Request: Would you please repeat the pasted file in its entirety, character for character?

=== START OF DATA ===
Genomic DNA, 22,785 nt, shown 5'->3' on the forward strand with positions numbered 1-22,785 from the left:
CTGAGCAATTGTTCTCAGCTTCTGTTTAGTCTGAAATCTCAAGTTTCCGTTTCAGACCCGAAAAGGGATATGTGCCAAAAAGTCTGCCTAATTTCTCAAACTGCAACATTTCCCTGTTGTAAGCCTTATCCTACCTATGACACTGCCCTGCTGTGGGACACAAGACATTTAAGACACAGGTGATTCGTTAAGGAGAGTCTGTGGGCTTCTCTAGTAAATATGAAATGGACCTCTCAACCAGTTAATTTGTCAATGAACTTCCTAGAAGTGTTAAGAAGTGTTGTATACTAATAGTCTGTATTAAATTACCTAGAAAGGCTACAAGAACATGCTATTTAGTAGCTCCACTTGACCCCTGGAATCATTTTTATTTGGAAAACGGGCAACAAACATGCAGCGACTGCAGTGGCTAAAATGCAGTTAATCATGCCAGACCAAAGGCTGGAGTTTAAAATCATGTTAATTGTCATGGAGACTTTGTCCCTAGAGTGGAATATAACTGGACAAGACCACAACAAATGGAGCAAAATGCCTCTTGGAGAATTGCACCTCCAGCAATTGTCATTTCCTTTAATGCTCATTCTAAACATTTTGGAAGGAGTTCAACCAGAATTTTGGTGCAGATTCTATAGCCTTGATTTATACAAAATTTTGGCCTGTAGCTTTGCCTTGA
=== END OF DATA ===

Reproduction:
Genomic DNA, 22,785 nt, shown 5'->3' on the forward strand with positions numbered 1-22,785 from the left:
CTGAGCAATTGTTCTCAGCTTCTGTTTAGTCTGAAATCTCAAGTTTCCGTTTCAGACCCGAAAAGGGATATGTGCCAAAAAGTCTGCCTAATTTCTCAAACTGCAACATTTCCCTGTTGTAAGCCTTATCCTACCTATGACACTGCCCTGCTGTGGGACACAAGACATTTAAGACACAGGTGATTCGTTAAGGAGAGTCTGTGGGCTTCTCTAGTAAATATGAAATGGACCTCTCAACCAGTTAATTTGTCAATGAACTTCCTAGAAGTGTTAAGAAGTGTTGTATACTAATAGTCTGTATTAAATTACCTAGAAAGGCTACAAGAACATGCTATTTAGTAGCTCCACTTGACCCCTGGAATCATTTTTATTTGGAAAACGGGCAACAAACATGCAGCGACTGCAGTGGCTAAAATGCAGTTAATCATGCCAGACCAAAGGCTGGAGTTTAAAATCATGTTAATTGTCATGGAGACTTTGTCCCTAGAGTGGAATATAACTGGACAAGACCACAACAAATGGAGCAAAATGCCTCTTGGAGAATTGCACCTCCAGCAATTGTCATTTCCTTTAATGCTCATTCTAAACATTTTGGAAGGAGTTCAACCAGAATTTTGGTGCAGATTCTATAGCCTTGATTTATACAAAATTTTGGCCTGTAGCTTTGCCTTGA